The case for summer soccer at local level must surely be revisited after the decimation of the adult and underage seasons due to the worst winter in years.
The Waterford Junior and Schoolboy Leagues have been in a state of virtual suspension for weeks – and two months in the latter’s case – what with the deluges of November swiftly followed by a deep freeze.
Pitches are in an awful state, and most players haven’t seen any game-time in ages. Indeed, only for the advent of all-weather astroturf many wouldn’t have kicked a ball since Thierry Henry handled one in Paris. (Ok, ok, I’ll get over it eventually.)
But seriously, something will have to change because the winters sure aren’t going to get any milder or dryer now that the effects of global warming have proved to be more than a myth invented by John Gormley, who, in case it needs clarifying, isn’t the Minister for Snow.
As can be read elsewhere, Pat Kelly, long-time secretary of the Waterford Schoolboy League – whose success in running off its myriad divisions on time each year is an annual minor miracle; thanks in no small measure to the efficiency of its fixtures mastermind Davy Cullen – is vehemently opposed to switching to a summer season. Despite having over 900 matches left to play he’s adamant that it’s manageable; though the parents of kids doing junior cert exams mightn’t concur when games are being crammed in along with their sons’ studies come May and June.
For the Junior League, a season of upheaval behind the scenes in Ozier Park has been exacerbated by the prevailing conditions out-of-doors. In truth the junior soccer calendar is no stranger to fixtures pile-ups. The problem is keeping players interested. The current season is too stop-start, with more emphasis on the stop unfortunately this weather. Nowadays there are so many sports fellas are into, from golf to athletics, cycling, triathlon and martial arts. You name it, lads are trying it, and like having a reliable routine. There’s no secret as to why some established soccer clubs have folded, why others are struggling to field more than one team. Or why the once-flourishing Factory League has been made redundant. The alternatives are becoming more attractive.
The usual argument against summer soccer (which won out the last time a vote was taken among Waterford clubs) is that it would clash with the GAA’s peak period. But haven’t ordinary hurlers and Gaelic footballers been complaining ’til the cows come home that they spend the best months of the year bone idle while championships are suspended on account of county teams’ participation in the various provincial and All-Ireland series? Moves are afoot to improve that situation, but most club players aren’t holding their breath in anticipation of any great difference.
The League of Ireland eventually made the move from the traditional August-May parameters to a March-November timeframe. Needless to say there’s still the odd torrent or two to contend with (property boom/bust similarities aside, this is Ireland not Dubai after all) but imagine if they hadn’t: where would the 2009-10 season be at now? Pat Fenlon and Brian Murphy would probably still be trying to impress potential suitors at Bohs and clubs would be weeks without any gate receipts. The present structures might be far from perfect, but the old way just wasn’t working.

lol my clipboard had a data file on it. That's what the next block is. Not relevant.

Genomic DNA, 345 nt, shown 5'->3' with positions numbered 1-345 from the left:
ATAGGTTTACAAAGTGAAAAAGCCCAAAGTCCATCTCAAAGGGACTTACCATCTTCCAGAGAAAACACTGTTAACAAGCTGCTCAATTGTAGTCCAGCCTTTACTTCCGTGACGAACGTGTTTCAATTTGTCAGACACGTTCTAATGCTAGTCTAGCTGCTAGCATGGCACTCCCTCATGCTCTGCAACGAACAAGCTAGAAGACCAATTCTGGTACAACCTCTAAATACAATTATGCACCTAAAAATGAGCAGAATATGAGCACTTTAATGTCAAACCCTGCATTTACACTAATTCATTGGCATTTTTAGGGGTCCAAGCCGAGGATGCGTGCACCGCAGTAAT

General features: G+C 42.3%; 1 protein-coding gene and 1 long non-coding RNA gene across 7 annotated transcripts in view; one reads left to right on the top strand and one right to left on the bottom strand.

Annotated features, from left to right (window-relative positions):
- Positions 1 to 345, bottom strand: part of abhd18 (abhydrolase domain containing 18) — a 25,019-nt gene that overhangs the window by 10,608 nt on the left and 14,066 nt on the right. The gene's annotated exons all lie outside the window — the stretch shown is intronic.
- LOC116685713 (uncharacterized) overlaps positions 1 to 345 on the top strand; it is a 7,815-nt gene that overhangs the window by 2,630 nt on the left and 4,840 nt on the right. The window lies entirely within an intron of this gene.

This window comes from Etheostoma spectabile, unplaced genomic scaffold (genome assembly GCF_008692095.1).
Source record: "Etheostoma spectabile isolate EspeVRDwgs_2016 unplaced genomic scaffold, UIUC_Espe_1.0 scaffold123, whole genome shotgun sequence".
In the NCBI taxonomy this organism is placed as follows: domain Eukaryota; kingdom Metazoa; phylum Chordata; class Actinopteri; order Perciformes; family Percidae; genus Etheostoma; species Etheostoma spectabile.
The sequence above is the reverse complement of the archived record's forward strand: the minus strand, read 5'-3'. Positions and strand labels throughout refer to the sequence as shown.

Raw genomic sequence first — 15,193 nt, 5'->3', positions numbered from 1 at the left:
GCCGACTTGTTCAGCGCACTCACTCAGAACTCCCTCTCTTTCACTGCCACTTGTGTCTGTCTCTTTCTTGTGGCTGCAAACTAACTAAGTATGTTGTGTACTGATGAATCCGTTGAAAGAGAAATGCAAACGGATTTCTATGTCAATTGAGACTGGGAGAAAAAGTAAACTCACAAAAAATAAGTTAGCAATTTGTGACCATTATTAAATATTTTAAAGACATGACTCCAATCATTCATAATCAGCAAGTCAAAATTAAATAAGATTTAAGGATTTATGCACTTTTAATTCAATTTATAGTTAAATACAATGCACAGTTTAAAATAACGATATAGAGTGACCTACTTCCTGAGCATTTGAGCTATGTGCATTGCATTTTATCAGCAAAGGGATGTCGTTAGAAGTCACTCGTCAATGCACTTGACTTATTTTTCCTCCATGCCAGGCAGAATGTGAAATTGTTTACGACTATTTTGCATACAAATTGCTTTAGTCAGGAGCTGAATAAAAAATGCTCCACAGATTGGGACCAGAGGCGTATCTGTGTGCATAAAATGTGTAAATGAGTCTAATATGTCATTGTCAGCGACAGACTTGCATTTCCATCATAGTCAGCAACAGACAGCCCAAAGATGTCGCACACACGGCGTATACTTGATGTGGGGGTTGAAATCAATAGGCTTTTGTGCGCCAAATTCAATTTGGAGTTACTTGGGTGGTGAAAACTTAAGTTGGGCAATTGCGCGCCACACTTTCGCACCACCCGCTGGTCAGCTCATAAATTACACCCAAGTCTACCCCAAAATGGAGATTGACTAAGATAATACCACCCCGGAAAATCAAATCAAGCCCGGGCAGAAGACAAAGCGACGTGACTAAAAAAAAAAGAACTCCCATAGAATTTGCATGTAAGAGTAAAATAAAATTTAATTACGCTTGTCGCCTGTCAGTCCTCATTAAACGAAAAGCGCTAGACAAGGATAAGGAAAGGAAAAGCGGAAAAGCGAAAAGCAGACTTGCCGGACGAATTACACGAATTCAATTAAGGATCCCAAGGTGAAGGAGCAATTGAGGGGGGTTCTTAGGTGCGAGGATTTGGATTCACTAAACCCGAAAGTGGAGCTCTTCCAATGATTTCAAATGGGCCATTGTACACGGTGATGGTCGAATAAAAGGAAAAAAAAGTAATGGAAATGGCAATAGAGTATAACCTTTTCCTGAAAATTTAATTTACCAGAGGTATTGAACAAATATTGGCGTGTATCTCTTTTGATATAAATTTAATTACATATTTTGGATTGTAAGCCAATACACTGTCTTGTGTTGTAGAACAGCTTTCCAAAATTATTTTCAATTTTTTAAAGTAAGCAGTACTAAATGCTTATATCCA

So why can’t the grassroots game follow suit? (And I’m not forgetting the girls and ladies leagues as well.) Some might argue that playing through the winter ‘hardens’ young players. But does it improve skill levels, or encourage ‘up and under’ tactics, giving brawn an advantage in coping with mud-bath conditions. Better and safer pitches would bring out the best in kids especially.
Soccer’s authorities should show confidence in their own product and go head-to-head with the GAA. They already do it in terms of summer camps (the success of which – financial and otherwise – is perhaps one of the reasons the game’s governors at juvenile level might be reluctant to change). How many players would actually cross-over between the codes in reality? Less than the powers-that-be might imagine, me thinks. No sport should have a monopoly on the prime months. And it’s not as if too many players would be off on ‘builders’ holidays’.
The biggest stumbling block, of course, is that Waterford would be loathe to go it alone, though the Clare Schoolboy/girl Leagues introduced a summer season to positive reaction in 2007 (notably arranging its fixtures lists in liaison with GAA juvenile officers to avoid clashes, with an acceptance, as regards training, that players can’t be everywhere at once).
The feeling is that unless there was wholesale change from the top, via Munster Council and FAI channels, bringing every county into line, local clubs would find it practically impossible to compete nationally. And such has been the success of sides representing Waterford in the various cup competitions at all grades – from Villa to Carrick United – one might ask the question: if it’s not broke why fix it?
The answer is similar to the one the GAA fraternity give time and again: that the game is not just about the winners, the elite. It’s for everyone that plays, organises and supports it. And right now the majority are experiencing another long winter of discontent.